I have been angry all day. All week. Well, really, for about four years now. Four years ago, Governor Walker did much to damage schools. That damage continues as this year’s budget will decimate education here, regardless of “tools” that have demoralized and pauperized many teachers. But my newest anger is that people like Republican Assembly Speaker Robin Vos and Assembly Education Committee Chair Rep. Jeremy Thiesfeldt argue “failing” schools in Wisconsin will face sanctions such as closing. They are dismantling public education and ushering in privatization. So that anger– and the four years of really trying to study education– fed this response. (If it actually gets published, it will be shorter because of NYT rules. This is the original draft.)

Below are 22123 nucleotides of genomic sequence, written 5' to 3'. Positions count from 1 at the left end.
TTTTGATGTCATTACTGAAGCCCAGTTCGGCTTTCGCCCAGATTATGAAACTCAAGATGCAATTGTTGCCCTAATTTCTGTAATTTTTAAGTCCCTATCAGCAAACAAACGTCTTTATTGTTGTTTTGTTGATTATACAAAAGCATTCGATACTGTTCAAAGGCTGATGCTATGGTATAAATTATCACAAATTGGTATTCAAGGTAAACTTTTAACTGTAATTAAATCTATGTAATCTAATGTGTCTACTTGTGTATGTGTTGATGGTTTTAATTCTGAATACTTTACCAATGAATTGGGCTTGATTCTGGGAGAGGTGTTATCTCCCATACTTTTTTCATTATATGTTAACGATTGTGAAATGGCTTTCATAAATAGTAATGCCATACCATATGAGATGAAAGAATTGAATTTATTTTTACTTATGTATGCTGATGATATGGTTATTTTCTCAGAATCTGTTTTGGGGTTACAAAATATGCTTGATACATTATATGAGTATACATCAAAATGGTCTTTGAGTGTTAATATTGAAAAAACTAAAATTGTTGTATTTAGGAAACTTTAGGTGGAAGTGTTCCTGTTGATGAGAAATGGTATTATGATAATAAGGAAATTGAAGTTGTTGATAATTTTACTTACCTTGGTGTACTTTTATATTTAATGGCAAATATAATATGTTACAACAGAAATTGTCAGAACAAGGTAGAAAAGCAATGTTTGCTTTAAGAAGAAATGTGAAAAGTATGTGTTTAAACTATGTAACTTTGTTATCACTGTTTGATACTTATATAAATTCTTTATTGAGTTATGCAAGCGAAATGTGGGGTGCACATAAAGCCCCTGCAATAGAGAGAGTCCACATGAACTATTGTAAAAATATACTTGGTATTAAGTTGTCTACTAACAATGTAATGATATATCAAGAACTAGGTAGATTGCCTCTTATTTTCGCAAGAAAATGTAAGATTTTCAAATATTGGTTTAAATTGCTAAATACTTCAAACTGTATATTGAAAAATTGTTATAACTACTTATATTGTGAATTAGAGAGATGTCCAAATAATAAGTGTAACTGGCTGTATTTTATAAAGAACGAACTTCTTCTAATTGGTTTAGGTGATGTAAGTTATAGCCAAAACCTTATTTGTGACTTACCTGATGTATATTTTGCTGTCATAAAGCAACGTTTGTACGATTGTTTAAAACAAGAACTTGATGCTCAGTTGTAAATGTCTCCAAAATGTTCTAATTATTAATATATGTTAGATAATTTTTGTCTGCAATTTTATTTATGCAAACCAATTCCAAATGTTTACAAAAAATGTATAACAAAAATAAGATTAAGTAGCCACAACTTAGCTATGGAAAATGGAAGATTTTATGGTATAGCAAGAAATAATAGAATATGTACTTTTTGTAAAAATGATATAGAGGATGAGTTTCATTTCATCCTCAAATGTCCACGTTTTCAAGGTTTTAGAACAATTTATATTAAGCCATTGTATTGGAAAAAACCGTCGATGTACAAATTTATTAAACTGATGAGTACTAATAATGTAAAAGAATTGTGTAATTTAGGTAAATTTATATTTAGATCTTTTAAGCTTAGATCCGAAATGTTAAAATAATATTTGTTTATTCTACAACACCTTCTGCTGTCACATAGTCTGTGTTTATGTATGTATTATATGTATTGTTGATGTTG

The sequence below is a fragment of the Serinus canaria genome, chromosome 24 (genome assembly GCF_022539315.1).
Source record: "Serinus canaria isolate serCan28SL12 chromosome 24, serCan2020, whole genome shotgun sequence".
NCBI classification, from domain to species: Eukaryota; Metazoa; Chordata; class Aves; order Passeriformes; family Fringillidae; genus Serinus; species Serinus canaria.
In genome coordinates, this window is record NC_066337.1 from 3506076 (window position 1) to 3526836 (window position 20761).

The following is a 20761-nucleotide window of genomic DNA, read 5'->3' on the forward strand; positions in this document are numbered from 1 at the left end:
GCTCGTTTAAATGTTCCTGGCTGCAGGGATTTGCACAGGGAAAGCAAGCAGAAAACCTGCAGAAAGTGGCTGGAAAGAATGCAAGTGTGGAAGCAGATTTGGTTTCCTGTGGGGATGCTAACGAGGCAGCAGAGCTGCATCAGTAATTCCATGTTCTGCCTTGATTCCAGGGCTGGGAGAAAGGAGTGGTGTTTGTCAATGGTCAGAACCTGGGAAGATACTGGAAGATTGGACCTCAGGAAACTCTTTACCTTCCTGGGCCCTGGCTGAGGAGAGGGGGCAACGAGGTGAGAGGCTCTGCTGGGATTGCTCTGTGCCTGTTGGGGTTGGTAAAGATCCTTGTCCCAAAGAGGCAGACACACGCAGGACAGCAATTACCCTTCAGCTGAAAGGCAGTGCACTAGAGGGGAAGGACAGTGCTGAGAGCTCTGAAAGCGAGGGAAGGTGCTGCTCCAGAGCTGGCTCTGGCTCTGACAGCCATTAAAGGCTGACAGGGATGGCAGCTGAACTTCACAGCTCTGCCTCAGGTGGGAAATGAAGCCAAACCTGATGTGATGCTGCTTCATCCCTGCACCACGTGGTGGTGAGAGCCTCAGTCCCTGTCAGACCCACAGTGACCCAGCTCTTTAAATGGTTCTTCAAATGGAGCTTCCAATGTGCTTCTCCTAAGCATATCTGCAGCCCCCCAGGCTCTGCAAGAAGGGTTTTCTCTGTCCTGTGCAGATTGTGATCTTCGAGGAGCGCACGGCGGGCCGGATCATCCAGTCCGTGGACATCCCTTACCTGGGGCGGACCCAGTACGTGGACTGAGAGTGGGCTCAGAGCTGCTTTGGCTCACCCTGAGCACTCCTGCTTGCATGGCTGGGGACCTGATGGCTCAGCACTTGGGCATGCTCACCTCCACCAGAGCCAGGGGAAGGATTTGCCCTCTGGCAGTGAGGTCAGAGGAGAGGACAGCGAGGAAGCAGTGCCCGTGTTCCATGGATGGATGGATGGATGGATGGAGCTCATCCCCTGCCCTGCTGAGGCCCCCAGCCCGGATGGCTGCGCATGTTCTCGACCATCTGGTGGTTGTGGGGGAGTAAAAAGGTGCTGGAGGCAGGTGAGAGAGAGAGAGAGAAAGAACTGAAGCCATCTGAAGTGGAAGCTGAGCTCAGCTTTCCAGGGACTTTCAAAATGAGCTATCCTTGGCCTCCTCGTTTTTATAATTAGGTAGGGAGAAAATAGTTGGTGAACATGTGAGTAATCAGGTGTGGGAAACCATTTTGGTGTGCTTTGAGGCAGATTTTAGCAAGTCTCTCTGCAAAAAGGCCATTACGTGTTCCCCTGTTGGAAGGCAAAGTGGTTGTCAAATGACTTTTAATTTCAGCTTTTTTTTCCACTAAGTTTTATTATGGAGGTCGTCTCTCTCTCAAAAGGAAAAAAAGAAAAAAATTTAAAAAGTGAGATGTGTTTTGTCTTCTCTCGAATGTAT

I can attest to the value of data from a yearly test. In my roles as instructional leader/ department chair, I have valued data as a triangulation point to consider with teacher observations and classroom assessment success. I bemoan when I don’t have consistent testing data to inform me. I can also attest to the remarkable value in highlighting where a school is effective and where it is not. Gaps were hidden until NCLB, and as the gaps are still ever-present, they must be scrutinized and attacked and tests can help.